Robert Wilonsky of the Village Voice called the film a "miniature masterpiece"[6] and in August 2007 said it was his favourite film of the year so far.[7] Pete Vonder Haar of Film Threat gave the film five stars and said "It’s not just one of the best documentaries I’ve ever seen, it’s one of the best movies I’ve ever seen".[8] Keith Phipps of The Onion AV Club gave the film an "A-" and said it was "a film about what it takes to make it in America."[9] Peter Travers of Rolling Stone gave the film three out of four stars, writing: "Who would have guessed that a documentary about gamers obsessed with scoring a world record at Donkey Kong would not only be roaringly funny but serve as a metaphor for the decline of Western civilization?"[10] Roger Ebert of the Chicago Sun-Times similarly gave the film three out of four and called it "a documentary that is beyond strange."[11] Critic Richard Roeper stated that the film "deserves an Oscar nomination for Best Documentary" in 2007 on At The Movies.[12]

Ann Hornaday of The Washington Post wrote: "Is there anything more tiresome than watching people play video games?" and "The competition is so vicious because the stakes are so low."[13] Stephen Garrett of Time Out New York called it "moderately entertaining and ultimately kind of pathetic" and felt the early-1980s arcade subculture is explored in greater depth in the documentary Chasing Ghosts: Beyond the Arcade.[14]

The North Texas Film Critics Association named The King of Kong Best Documentary for 2007.[15] The Boston Society of Film Critics named it the runner-up for Best Documentary Feature of 2007.[16] It was nominated for Best Documentary Feature of 2007 by the Broadcast Film Critics Association.[16] The film was also nominated for Best Documentary Feature by the Chicago Film Critics Association, but lost to Sicko.[16] It appeared on several critics' top ten lists of the best films of 2007.[17]

Emulation controversy[edit]

On February 2, 2018, Twin Galaxies member Jeremy Young filed a complaint regarding several of Mitchell's records.[18] The validity of Mitchell's August 7, 2010, high score, set at Boomers-Grand Prix Arcade, could not be determined. The referee who allegedly witnessed and certified the record was gamer Todd Rogers, who appears in The King of Kong, and was himself exposed as having fabricated scores earlier in 2018.[19]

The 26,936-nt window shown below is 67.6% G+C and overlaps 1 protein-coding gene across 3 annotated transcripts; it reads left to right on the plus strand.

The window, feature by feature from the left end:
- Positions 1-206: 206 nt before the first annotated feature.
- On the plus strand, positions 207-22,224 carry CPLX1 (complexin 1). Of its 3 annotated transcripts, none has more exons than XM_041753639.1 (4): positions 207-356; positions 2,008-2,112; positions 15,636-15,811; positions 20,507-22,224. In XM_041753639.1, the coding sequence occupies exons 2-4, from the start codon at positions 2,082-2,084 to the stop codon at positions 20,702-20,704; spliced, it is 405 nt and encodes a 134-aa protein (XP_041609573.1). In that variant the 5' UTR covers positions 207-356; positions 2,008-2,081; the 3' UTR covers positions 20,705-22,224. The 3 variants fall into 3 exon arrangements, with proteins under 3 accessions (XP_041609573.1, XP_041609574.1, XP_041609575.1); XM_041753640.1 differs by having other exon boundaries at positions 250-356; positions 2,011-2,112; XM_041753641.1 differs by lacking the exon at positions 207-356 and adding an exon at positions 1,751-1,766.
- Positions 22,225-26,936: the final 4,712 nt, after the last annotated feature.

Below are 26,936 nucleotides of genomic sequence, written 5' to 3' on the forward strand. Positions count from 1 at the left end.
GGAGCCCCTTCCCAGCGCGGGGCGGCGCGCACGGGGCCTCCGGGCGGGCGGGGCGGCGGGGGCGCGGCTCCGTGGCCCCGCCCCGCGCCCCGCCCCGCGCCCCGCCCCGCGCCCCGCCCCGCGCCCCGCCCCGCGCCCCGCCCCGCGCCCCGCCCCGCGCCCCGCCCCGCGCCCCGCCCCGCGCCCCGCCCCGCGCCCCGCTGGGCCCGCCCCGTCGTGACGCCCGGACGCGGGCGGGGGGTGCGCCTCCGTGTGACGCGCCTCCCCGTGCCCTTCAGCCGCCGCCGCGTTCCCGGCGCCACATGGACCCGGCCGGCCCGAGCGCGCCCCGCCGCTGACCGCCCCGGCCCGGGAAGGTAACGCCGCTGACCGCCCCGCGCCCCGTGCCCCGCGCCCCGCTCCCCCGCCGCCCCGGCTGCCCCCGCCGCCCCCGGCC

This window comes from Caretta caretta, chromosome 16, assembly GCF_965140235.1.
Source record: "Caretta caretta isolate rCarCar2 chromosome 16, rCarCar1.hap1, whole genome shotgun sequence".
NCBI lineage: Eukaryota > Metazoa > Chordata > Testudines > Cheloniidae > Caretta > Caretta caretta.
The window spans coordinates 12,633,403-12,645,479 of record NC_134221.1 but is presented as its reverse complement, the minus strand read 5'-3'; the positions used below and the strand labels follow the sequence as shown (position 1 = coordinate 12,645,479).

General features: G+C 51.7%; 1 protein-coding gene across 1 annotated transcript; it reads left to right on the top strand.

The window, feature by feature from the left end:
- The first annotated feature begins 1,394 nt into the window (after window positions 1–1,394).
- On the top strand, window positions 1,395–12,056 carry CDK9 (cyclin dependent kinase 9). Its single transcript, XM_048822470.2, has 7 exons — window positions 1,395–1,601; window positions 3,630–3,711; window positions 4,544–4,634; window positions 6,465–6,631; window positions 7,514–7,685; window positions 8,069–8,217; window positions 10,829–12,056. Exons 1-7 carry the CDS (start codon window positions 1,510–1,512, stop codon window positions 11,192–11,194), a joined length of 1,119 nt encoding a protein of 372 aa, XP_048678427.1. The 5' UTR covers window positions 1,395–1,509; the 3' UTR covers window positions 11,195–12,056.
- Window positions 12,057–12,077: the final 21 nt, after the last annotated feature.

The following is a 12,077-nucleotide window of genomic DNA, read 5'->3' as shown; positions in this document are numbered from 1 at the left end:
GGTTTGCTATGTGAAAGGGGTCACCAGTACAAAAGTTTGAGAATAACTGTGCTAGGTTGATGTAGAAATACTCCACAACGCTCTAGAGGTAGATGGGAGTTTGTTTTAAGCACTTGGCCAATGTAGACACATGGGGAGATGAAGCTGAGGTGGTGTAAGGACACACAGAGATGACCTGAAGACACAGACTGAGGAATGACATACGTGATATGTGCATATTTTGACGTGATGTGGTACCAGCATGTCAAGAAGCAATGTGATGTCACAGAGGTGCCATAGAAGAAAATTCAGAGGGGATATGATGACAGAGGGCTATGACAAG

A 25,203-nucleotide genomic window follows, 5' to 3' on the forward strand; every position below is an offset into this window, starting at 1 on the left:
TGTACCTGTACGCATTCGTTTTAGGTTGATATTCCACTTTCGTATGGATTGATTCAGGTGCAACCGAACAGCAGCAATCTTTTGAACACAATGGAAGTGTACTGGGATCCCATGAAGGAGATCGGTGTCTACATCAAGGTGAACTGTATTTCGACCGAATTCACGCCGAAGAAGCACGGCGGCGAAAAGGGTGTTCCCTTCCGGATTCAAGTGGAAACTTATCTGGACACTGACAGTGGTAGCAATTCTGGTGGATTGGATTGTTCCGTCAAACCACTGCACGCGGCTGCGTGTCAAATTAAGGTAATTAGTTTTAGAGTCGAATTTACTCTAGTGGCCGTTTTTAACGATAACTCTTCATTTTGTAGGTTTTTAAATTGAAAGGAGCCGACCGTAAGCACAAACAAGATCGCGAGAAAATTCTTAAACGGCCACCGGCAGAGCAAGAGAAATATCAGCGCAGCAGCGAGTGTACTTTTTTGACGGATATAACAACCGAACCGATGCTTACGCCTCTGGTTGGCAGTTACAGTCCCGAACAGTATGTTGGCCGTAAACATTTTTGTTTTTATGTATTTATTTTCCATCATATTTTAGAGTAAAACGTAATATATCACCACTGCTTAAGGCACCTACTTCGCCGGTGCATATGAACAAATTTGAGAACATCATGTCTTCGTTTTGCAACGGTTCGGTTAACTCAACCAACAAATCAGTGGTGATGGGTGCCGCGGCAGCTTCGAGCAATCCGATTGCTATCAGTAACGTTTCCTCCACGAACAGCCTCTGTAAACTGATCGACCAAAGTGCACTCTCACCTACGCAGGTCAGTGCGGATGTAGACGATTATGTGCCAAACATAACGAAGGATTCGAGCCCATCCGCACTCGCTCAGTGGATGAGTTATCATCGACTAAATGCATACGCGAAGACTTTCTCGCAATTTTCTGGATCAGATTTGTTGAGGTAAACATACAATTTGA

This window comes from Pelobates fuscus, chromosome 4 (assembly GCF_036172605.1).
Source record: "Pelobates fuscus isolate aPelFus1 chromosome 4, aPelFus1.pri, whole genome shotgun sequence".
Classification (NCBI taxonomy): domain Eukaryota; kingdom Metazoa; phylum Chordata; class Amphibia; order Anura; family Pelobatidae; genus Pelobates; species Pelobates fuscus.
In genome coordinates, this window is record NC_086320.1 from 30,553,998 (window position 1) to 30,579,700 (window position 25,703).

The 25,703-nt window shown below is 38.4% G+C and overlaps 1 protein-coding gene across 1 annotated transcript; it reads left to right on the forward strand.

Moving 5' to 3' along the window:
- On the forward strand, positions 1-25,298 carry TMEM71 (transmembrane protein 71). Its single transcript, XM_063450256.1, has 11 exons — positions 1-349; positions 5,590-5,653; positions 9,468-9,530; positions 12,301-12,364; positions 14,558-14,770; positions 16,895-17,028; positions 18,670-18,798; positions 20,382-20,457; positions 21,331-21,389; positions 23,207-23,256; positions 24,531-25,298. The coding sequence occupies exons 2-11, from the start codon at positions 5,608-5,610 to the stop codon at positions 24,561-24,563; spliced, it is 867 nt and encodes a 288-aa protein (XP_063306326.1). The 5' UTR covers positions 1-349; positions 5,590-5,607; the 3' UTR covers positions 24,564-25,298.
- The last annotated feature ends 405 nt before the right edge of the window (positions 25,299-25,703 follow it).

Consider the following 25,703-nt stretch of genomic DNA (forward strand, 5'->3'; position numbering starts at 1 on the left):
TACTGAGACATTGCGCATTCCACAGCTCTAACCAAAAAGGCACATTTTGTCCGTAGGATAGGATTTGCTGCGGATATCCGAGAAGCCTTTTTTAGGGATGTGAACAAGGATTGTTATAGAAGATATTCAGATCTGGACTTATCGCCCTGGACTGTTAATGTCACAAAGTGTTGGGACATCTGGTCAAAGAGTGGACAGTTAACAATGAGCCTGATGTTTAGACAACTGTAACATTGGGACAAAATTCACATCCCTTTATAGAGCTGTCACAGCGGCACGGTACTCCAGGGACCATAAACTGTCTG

On 12 April, Twin Galaxies announced that Mitchell had used emulation software to achieve the Donkey Kong high score rather than an arcade machine; this is banned because it allows players to cheat in undetectable ways. Mitchell was stripped of his records and banned from submitting further scores, and Wiebe was recognized as the first person to score over a million points.[20]

Adaptations and sequels[edit]

In 2014, King of Kong: The Musical, which parodied the characters and events depicted in the documentary began its limited run.[21]

A scripted film adaptation is also in the works. Director Seth Gordon has said that the movie might be a sequel instead of a remake, telling the story of how the documentary changed both men's lives, as well as their continuing rivalry.[22]

See also[edit]

References[edit]

  1. ^ "The King of Kong: A Fistful of Quarters". Box Office Mojo. Retrieved 28 February 2012. 
  2. ^ The King of Kong - Slamdance Film Festival 2007. Slamdance.com. Retrieved 2007-08-26.
  3. ^ "The King of Kong: A Fistful of Quarters (2007) - Weekend Box Office". Box Office Mojo. Retrieved 2007-09-12. 
  4. ^ "King of Kong: A Fistful of Quarters, The (2007): Reviews". Metacritic. CBS Interactive. Retrieved 2 October 2016. 
  5. ^ "The King Of Kong: A Fistful of Quarters". Rotten Tomatoes. Flixster. Retrieved 2008-08-22. 
  6. ^ Robert Wilonsky (2007-08-14). "Tracking Shots: The King of Kong: A Fistful of Quarters". Village Voice. Retrieved 2007-08-26. 
  7. ^ "Ebert & Roeper - August 17, 2007 episode". Ebert & Roeper. 2007-08-17. Retrieved 2007-09-12. [dead link]
  8. ^ Pete Vonder Haar (2007-08-18). "THE KING OF KONG". Film Threat. Retrieved 2007-08-26. 
  9. ^ Keith Phipps (2007-08-17). "The King Of Kong: A Fistful Of Quarters". The Onion AV Club. Retrieved 2007-08-26. 
  10. ^ Peter Travers (2007-08-07). "The King of Kong : Review : Rolling Stone". Rolling Stone. Retrieved 2007-08-26. 
  11. ^ Ebert, Roger. "Review: 'THE KING OF KONG: A FISTFUL OF QUARTERS'." Chicago Sun-Times, August 23, 2007. Retrieved: June 29, 2017.
  12. ^ "At the Movies- King of Kong: A Fistful of Quarters (2007)". YouTube. 2010-08-10. Retrieved 2013-02-14. 
  13. ^ Ann Hornaday (2007-08-24). "The King of Kong: A Fistful of Quarters". The Washington Post. Retrieved 2007-08-26. 
  14. ^ Stephen Garrett (August 16–22, 2007). "The King of Kong: A Fistful of Quarters". Time Out New York Issue 620. Retrieved 2007-08-26. 
  15. ^ Meyer, John P. (January 17, 2008). "North Texas Film Critics Association picks the best of 2007". Pegasus News. Dallas, TX. Retrieved December 21, 2012. 
  16. ^ a b c "Metacritic: 2007 Film Awards & Nominations". Metacritic. Archived from the original on 2007-12-31. Retrieved January 8, 2008. 
  17. ^ "Metacritic: 2007 Film Critic Top Ten Lists". Metacritic. Archived from the original on 2008-02-23. Retrieved 2008-02-25. 
  18. ^ Alexandra, Heather (February 7, 2018). "Billy Mitchell Breaks Silence About Donkey Kong High Score Controversy". Kotaku.
  19. ^ Orland, Kyle (February 8, 2018). "King of Kong star says 'original tape' will prove his disputed scores". Ars Technica.
  20. ^ Crecente, Brian (April 12, 2018). "Famed Donkey Kong Player Stripped of Title". Variety.
  21. ^ "King of Kong the Musical". www.kingofkongthemusical.com. Retrieved 26 January 2018. 
  22. ^ 'King of Kong' Movie Might Be a Sequel? Nathan Fillion vs Johnny Depp? JustPressPlay. August 27, 2007. Retrieved April 13, 2018.

External links[edit]